“…[T]eachers can see a student get calmer when there’s something in his stomach.”
“Besides lunch, there’s breakfast, served in one school in class, in the other in the cafeteria. For kids staying after classes, about 85 from each school, there’s dinner, late in the afternoon. In other words, says Sarai Rodriguez, coordinator of the Schools Uniting Neighborhoods program at Parklane, a significant number of students get all three meals at school.”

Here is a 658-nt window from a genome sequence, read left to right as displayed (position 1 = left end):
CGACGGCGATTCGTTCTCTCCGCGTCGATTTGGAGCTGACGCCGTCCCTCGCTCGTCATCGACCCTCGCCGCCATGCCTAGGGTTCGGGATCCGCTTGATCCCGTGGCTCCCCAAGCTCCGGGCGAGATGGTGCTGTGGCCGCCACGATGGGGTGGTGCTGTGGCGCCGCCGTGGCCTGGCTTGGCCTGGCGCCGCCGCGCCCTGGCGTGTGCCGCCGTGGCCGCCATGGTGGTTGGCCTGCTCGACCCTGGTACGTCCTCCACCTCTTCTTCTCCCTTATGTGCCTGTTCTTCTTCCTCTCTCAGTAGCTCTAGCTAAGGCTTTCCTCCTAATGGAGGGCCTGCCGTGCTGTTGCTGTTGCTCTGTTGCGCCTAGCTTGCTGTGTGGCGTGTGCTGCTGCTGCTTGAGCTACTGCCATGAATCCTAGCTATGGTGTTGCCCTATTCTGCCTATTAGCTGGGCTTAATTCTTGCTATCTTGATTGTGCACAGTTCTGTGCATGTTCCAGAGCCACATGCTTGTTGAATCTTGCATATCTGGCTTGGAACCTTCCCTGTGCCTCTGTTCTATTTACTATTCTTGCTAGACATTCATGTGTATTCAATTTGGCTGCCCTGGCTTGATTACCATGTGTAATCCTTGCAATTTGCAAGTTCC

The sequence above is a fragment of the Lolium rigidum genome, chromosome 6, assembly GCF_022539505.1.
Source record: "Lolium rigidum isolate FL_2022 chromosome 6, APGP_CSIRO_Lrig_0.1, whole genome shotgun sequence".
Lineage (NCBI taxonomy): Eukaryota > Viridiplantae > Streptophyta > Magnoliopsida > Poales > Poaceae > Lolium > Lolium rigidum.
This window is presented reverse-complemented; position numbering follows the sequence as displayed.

“She recalls, “I heard a mom telling a kid, ‘You need to eat your supper, because there’s no food at home.'”
Thank you David Sarasohn for the article!
Read it here.